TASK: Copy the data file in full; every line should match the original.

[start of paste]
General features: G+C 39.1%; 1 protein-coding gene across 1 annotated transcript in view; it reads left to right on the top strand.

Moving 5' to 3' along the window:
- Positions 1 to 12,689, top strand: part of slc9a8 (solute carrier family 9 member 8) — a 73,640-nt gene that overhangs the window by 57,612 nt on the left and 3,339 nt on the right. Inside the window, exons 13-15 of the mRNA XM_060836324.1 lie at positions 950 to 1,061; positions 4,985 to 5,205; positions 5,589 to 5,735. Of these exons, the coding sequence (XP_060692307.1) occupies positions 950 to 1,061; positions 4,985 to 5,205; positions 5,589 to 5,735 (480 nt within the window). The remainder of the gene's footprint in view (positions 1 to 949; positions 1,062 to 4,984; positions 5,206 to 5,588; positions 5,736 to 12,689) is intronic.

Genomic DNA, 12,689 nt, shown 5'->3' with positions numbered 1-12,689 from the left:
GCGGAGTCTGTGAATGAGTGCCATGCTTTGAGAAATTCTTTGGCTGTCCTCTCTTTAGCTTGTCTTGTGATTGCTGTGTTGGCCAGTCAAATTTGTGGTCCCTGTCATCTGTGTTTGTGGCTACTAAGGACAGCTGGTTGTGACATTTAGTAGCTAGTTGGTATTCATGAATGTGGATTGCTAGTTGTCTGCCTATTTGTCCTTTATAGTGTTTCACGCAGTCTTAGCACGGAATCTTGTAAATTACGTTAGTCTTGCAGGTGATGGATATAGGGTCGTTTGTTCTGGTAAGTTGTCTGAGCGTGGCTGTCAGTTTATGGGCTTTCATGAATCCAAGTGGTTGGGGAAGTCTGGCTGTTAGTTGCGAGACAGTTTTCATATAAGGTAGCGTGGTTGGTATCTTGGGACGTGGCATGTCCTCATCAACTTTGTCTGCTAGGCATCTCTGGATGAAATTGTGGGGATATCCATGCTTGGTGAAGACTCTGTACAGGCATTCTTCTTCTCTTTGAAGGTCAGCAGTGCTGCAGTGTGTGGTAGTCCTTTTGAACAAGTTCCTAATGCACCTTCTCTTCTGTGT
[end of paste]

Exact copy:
General features: G+C 39.1%; 1 protein-coding gene across 1 annotated transcript in view; it reads left to right on the top strand.

Moving 5' to 3' along the window:
- Positions 1 to 12,689, top strand: part of slc9a8 (solute carrier family 9 member 8) — a 73,640-nt gene that overhangs the window by 57,612 nt on the left and 3,339 nt on the right. Inside the window, exons 13-15 of the mRNA XM_060836324.1 lie at positions 950 to 1,061; positions 4,985 to 5,205; positions 5,589 to 5,735. Of these exons, the coding sequence (XP_060692307.1) occupies positions 950 to 1,061; positions 4,985 to 5,205; positions 5,589 to 5,735 (480 nt within the window). The remainder of the gene's footprint in view (positions 1 to 949; positions 1,062 to 4,984; positions 5,206 to 5,588; positions 5,736 to 12,689) is intronic.

Genomic DNA, 12,689 nt, shown 5'->3' with positions numbered 1-12,689 from the left:
GCGGAGTCTGTGAATGAGTGCCATGCTTTGAGAAATTCTTTGGCTGTCCTCTCTTTAGCTTGTCTTGTGATTGCTGTGTTGGCCAGTCAAATTTGTGGTCCCTGTCATCTGTGTTTGTGGCTACTAAGGACAGCTGGTTGTGACATTTAGTAGCTAGTTGGTATTCATGAATGTGGATTGCTAGTTGTCTGCCTATTTGTCCTTTATAGTGTTTCACGCAGTCTTAGCACGGAATCTTGTAAATTACGTTAGTCTTGCAGGTGATGGATATAGGGTCGTTTGTTCTGGTAAGTTGTCTGAGCGTGGCTGTCAGTTTATGGGCTTTCATGAATCCAAGTGGTTGGGGAAGTCTGGCTGTTAGTTGCGAGACAGTTTTCATATAAGGTAGCGTGGTTGGTATCTTGGGACGTGGCATGTCCTCATCAACTTTGTCTGCTAGGCATCTCTGGATGAAATTGTGGGGATATCCATGCTTGGTGAAGACTCTGTACAGGCATTCTTCTTCTCTTTGAAGGTCAGCAGTGCTGCAGTGTGTGGTAGTCCTTTTGAACAAGTTCCTAATGCACCTTCTCTTCTGTGT